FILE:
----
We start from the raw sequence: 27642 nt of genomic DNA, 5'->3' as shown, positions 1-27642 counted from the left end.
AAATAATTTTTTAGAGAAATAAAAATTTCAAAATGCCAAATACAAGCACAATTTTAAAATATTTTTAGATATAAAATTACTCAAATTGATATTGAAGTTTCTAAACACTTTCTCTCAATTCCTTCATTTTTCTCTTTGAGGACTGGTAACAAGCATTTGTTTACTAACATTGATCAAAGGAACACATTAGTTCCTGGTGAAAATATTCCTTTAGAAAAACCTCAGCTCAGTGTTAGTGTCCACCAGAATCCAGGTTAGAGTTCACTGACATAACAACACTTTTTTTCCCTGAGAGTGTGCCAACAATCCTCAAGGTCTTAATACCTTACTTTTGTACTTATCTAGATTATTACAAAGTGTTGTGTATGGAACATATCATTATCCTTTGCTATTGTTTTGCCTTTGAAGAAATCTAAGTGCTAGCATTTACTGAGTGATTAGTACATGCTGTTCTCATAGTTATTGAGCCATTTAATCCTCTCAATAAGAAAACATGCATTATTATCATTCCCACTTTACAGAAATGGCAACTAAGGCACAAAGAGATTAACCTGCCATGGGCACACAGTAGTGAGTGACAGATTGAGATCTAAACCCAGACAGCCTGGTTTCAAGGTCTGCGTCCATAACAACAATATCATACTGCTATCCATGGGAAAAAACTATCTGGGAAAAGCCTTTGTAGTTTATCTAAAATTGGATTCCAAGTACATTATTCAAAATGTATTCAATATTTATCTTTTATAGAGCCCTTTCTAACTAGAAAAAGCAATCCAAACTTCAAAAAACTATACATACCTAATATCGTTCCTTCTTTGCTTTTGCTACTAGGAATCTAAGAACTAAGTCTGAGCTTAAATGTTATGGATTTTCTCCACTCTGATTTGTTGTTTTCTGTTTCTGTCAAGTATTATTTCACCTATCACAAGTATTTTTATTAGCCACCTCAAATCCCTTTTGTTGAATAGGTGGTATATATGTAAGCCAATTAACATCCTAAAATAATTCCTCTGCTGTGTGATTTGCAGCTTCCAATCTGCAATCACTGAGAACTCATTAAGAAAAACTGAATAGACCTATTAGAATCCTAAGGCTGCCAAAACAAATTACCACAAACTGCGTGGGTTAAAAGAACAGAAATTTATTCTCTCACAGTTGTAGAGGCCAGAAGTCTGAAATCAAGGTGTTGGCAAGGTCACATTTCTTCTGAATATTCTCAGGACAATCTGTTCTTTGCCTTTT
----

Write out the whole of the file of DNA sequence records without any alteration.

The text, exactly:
We start from the raw sequence: 27642 nt of genomic DNA, 5'->3' as shown, positions 1-27642 counted from the left end.
AAATAATTTTTTAGAGAAATAAAAATTTCAAAATGCCAAATACAAGCACAATTTTAAAATATTTTTAGATATAAAATTACTCAAATTGATATTGAAGTTTCTAAACACTTTCTCTCAATTCCTTCATTTTTCTCTTTGAGGACTGGTAACAAGCATTTGTTTACTAACATTGATCAAAGGAACACATTAGTTCCTGGTGAAAATATTCCTTTAGAAAAACCTCAGCTCAGTGTTAGTGTCCACCAGAATCCAGGTTAGAGTTCACTGACATAACAACACTTTTTTTCCCTGAGAGTGTGCCAACAATCCTCAAGGTCTTAATACCTTACTTTTGTACTTATCTAGATTATTACAAAGTGTTGTGTATGGAACATATCATTATCCTTTGCTATTGTTTTGCCTTTGAAGAAATCTAAGTGCTAGCATTTACTGAGTGATTAGTACATGCTGTTCTCATAGTTATTGAGCCATTTAATCCTCTCAATAAGAAAACATGCATTATTATCATTCCCACTTTACAGAAATGGCAACTAAGGCACAAAGAGATTAACCTGCCATGGGCACACAGTAGTGAGTGACAGATTGAGATCTAAACCCAGACAGCCTGGTTTCAAGGTCTGCGTCCATAACAACAATATCATACTGCTATCCATGGGAAAAAACTATCTGGGAAAAGCCTTTGTAGTTTATCTAAAATTGGATTCCAAGTACATTATTCAAAATGTATTCAATATTTATCTTTTATAGAGCCCTTTCTAACTAGAAAAAGCAATCCAAACTTCAAAAAACTATACATACCTAATATCGTTCCTTCTTTGCTTTTGCTACTAGGAATCTAAGAACTAAGTCTGAGCTTAAATGTTATGGATTTTCTCCACTCTGATTTGTTGTTTTCTGTTTCTGTCAAGTATTATTTCACCTATCACAAGTATTTTTATTAGCCACCTCAAATCCCTTTTGTTGAATAGGTGGTATATATGTAAGCCAATTAACATCCTAAAATAATTCCTCTGCTGTGTGATTTGCAGCTTCCAATCTGCAATCACTGAGAACTCATTAAGAAAAACTGAATAGACCTATTAGAATCCTAAGGCTGCCAAAACAAATTACCACAAACTGCGTGGGTTAAAAGAACAGAAATTTATTCTCTCACAGTTGTAGAGGCCAGAAGTCTGAAATCAAGGTGTTGGCAAGGTCACATTTCTTCTGAATATTCTCAGGACAATCTGTTCTTTGCCTTTT